What causes diarrhoea in dogs?

Diarrhoea

The majority of cases of dog diarrhoea are caused by your four-legged friend swallowing something they shouldn’t, scavenging is often the culprit, maybe your pooch has eaten something rancid, been through the bin or been indulging in fatty table scraps. He could have swallowed a foreign object such as a toy or your homework which could have blocked his intestinal tract, this can cause diarrhoea or constipation. Of course, we all do our best to discourage our pooches from putting everything but the kitchen sink in their mouths, but dogs are dogs, and this is easier said than done! So, don’t feel guilty if your four-legged friend has got his paws on something he shouldn’t.

Stress and anxiety can be a contributing factor, things like a house move or the introduction of a new pet can set these things off. Sensitivity to antibiotics can also be a contributing factor, if you suggest this is the case consult your vet immediately, don’t stop your pet’s medication without consulting your vet.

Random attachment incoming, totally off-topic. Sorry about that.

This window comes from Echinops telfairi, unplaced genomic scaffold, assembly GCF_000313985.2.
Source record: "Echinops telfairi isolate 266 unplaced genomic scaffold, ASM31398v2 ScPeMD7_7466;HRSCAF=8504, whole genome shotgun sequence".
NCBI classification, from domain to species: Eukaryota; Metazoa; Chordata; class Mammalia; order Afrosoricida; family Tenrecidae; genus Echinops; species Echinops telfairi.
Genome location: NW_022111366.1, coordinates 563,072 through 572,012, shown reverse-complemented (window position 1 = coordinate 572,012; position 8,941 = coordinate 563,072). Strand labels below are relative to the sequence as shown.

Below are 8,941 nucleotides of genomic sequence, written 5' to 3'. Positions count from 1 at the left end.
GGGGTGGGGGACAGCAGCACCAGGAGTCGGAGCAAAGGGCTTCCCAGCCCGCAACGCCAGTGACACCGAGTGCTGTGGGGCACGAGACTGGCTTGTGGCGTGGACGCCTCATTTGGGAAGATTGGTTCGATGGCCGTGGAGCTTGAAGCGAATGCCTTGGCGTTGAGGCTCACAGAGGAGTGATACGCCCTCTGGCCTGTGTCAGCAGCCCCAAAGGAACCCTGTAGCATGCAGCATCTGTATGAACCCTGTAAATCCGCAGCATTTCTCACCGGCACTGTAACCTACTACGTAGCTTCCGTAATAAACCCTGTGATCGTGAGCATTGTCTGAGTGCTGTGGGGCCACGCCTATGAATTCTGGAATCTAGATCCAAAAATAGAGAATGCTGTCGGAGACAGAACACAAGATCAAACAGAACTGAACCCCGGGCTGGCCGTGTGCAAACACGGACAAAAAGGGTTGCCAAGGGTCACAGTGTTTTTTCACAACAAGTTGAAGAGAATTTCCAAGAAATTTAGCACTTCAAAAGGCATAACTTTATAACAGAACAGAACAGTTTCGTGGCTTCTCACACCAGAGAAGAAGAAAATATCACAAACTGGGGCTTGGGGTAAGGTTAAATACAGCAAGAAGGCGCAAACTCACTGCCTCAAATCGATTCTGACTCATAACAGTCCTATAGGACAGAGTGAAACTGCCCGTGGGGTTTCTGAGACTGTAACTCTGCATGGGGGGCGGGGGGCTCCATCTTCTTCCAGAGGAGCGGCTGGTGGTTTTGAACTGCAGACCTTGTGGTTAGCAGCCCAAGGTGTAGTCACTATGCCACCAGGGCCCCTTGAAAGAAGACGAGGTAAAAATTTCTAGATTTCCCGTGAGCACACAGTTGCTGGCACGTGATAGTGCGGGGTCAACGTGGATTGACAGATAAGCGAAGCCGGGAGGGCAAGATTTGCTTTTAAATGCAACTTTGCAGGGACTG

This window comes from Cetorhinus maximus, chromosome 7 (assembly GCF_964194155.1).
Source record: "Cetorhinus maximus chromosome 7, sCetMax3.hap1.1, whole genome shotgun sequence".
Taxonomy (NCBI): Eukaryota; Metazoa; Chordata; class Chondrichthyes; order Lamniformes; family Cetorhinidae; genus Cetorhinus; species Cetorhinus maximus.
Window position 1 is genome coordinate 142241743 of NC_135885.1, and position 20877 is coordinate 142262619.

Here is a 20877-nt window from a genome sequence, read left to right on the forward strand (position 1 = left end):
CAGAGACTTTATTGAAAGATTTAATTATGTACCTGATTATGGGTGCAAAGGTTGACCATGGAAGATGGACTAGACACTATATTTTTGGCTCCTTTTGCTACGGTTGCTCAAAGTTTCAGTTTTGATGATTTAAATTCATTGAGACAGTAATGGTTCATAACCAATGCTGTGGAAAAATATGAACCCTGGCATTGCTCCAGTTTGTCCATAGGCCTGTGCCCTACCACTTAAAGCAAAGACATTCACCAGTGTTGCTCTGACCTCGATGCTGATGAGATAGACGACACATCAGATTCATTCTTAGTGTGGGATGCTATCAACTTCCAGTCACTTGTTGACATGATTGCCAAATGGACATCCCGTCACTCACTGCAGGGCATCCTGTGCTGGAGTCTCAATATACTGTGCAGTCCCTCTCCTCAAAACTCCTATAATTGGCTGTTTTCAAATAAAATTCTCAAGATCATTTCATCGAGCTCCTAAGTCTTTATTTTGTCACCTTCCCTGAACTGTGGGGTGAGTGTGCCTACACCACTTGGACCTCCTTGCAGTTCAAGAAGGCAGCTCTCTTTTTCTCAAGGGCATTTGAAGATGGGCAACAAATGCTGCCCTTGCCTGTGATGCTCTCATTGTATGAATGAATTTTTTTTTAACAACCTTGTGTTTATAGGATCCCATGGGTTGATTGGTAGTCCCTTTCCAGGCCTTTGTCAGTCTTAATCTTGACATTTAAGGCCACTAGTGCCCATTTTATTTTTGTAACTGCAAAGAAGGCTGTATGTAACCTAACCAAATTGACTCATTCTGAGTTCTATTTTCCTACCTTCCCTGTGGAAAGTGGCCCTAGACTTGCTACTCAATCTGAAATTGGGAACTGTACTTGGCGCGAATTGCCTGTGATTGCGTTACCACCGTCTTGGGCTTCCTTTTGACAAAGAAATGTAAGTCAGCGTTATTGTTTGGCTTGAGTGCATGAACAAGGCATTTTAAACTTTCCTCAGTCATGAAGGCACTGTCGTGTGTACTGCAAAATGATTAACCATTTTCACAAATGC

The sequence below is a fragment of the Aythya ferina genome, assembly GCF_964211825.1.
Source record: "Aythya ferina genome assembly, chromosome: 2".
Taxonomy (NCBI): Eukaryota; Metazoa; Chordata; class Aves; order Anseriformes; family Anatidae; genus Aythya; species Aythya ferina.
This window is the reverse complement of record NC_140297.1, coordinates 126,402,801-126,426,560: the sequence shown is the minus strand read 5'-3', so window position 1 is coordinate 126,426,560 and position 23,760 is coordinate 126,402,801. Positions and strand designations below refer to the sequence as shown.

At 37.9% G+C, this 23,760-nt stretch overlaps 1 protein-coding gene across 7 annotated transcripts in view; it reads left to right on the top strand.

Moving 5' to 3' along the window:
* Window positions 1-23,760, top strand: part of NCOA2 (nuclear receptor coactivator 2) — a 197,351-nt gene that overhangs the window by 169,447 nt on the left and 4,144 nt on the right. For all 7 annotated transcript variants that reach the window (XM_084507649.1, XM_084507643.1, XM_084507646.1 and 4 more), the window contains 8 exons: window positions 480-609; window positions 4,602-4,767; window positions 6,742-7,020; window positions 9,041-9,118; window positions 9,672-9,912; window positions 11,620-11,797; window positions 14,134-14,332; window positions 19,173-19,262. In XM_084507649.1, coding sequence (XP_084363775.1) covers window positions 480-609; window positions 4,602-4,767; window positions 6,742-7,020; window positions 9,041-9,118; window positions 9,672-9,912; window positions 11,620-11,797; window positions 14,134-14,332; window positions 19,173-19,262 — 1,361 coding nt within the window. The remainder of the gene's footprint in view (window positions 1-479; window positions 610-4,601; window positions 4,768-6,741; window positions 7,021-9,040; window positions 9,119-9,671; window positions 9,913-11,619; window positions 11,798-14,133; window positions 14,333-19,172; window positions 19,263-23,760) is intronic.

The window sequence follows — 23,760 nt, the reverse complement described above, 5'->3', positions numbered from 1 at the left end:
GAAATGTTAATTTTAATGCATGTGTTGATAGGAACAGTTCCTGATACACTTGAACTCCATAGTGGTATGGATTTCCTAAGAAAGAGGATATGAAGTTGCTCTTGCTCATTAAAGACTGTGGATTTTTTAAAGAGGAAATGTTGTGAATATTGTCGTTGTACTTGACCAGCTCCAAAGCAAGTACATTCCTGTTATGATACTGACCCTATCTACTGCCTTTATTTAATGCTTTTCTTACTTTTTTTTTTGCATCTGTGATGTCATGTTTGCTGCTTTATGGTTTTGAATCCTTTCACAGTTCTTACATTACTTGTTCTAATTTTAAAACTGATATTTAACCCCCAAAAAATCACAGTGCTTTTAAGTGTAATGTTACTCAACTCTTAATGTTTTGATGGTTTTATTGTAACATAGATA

A sudden change of diet is also a common reason for a dog’s upset stomach and many pooches routinely suffer from loose stools due to being fed a dog food that they can’t cope with due to having a sensitive tummy or dietary intolerance. Most dogs need time to transition from one dog food to another, instead of completely switching from one dog food to another slowly introduce the new dog food into their diet incrementally increasing the amount you feed your dog of the new dog food while slowly decreasing the amount of the old dog food. This will allow your dog to get used to the new food and avoid stomach issues.

However, diarrhoea could also be the symptom of a more serious and complex underlying condition such as a bacterial or viral infection, ingesting a toxic substance or parasites. Loose stools could also be a sign that your dog is suffering from colitis, pancreatitis or IBS/IBD. Remember diarrhoea is just an indicator that something’s wrong, and as you can see there are so many different things it could be so it’s vitally important to get to the root of the problem. Take a trip to your local vet and get your pooch checked out, it’s better to be safe than sorry.

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